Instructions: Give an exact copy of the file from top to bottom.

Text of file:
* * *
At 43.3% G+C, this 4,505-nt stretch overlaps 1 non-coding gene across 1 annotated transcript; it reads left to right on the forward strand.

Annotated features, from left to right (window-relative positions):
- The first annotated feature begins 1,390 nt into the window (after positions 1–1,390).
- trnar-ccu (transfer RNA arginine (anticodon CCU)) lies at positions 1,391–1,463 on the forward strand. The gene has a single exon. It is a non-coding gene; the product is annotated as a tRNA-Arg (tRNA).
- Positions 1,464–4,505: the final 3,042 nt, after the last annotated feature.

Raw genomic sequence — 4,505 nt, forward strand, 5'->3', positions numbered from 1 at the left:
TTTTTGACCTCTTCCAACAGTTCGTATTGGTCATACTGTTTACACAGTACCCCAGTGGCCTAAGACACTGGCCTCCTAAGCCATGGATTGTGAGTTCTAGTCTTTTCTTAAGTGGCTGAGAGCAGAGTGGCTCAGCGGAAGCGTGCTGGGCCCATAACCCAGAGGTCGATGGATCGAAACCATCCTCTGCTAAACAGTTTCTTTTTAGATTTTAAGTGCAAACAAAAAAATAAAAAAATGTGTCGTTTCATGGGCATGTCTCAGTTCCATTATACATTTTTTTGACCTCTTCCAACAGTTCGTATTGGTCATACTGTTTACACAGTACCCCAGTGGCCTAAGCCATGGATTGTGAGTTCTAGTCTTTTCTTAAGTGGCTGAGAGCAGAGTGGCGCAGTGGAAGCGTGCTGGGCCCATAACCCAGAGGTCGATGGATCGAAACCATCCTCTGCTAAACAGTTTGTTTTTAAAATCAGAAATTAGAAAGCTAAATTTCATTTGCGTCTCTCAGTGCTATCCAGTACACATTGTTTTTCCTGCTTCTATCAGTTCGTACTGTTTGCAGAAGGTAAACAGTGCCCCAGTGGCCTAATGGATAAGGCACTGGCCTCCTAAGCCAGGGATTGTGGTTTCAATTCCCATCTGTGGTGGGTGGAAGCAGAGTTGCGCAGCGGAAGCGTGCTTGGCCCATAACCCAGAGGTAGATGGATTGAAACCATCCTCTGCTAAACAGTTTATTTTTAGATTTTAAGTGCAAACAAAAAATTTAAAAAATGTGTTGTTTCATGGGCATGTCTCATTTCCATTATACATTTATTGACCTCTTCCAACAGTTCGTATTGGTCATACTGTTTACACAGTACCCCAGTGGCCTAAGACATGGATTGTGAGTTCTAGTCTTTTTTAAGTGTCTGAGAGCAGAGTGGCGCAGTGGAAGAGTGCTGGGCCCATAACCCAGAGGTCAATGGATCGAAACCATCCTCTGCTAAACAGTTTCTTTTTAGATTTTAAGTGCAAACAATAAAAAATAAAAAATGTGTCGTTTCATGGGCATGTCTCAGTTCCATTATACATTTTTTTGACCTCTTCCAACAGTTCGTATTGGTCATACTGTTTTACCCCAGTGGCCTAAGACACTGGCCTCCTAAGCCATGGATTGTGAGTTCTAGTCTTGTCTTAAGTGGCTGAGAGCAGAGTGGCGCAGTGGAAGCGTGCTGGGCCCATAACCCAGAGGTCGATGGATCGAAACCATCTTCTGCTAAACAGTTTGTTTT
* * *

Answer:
At 43.3% G+C, this 4,505-nt stretch overlaps 1 non-coding gene across 1 annotated transcript; it reads left to right on the forward strand.

Annotated features, from left to right (window-relative positions):
- The first annotated feature begins 1,390 nt into the window (after positions 1–1,390).
- trnar-ccu (transfer RNA arginine (anticodon CCU)) lies at positions 1,391–1,463 on the forward strand. The gene has a single exon. It is a non-coding gene; the product is annotated as a tRNA-Arg (tRNA).
- Positions 1,464–4,505: the final 3,042 nt, after the last annotated feature.

Raw genomic sequence — 4,505 nt, forward strand, 5'->3', positions numbered from 1 at the left:
TTTTTGACCTCTTCCAACAGTTCGTATTGGTCATACTGTTTACACAGTACCCCAGTGGCCTAAGACACTGGCCTCCTAAGCCATGGATTGTGAGTTCTAGTCTTTTCTTAAGTGGCTGAGAGCAGAGTGGCTCAGCGGAAGCGTGCTGGGCCCATAACCCAGAGGTCGATGGATCGAAACCATCCTCTGCTAAACAGTTTCTTTTTAGATTTTAAGTGCAAACAAAAAAATAAAAAAATGTGTCGTTTCATGGGCATGTCTCAGTTCCATTATACATTTTTTTGACCTCTTCCAACAGTTCGTATTGGTCATACTGTTTACACAGTACCCCAGTGGCCTAAGCCATGGATTGTGAGTTCTAGTCTTTTCTTAAGTGGCTGAGAGCAGAGTGGCGCAGTGGAAGCGTGCTGGGCCCATAACCCAGAGGTCGATGGATCGAAACCATCCTCTGCTAAACAGTTTGTTTTTAAAATCAGAAATTAGAAAGCTAAATTTCATTTGCGTCTCTCAGTGCTATCCAGTACACATTGTTTTTCCTGCTTCTATCAGTTCGTACTGTTTGCAGAAGGTAAACAGTGCCCCAGTGGCCTAATGGATAAGGCACTGGCCTCCTAAGCCAGGGATTGTGGTTTCAATTCCCATCTGTGGTGGGTGGAAGCAGAGTTGCGCAGCGGAAGCGTGCTTGGCCCATAACCCAGAGGTAGATGGATTGAAACCATCCTCTGCTAAACAGTTTATTTTTAGATTTTAAGTGCAAACAAAAAATTTAAAAAATGTGTTGTTTCATGGGCATGTCTCATTTCCATTATACATTTATTGACCTCTTCCAACAGTTCGTATTGGTCATACTGTTTACACAGTACCCCAGTGGCCTAAGACATGGATTGTGAGTTCTAGTCTTTTTTAAGTGTCTGAGAGCAGAGTGGCGCAGTGGAAGAGTGCTGGGCCCATAACCCAGAGGTCAATGGATCGAAACCATCCTCTGCTAAACAGTTTCTTTTTAGATTTTAAGTGCAAACAATAAAAAATAAAAAATGTGTCGTTTCATGGGCATGTCTCAGTTCCATTATACATTTTTTTGACCTCTTCCAACAGTTCGTATTGGTCATACTGTTTTACCCCAGTGGCCTAAGACACTGGCCTCCTAAGCCATGGATTGTGAGTTCTAGTCTTGTCTTAAGTGGCTGAGAGCAGAGTGGCGCAGTGGAAGCGTGCTGGGCCCATAACCCAGAGGTCGATGGATCGAAACCATCTTCTGCTAAACAGTTTGTTTT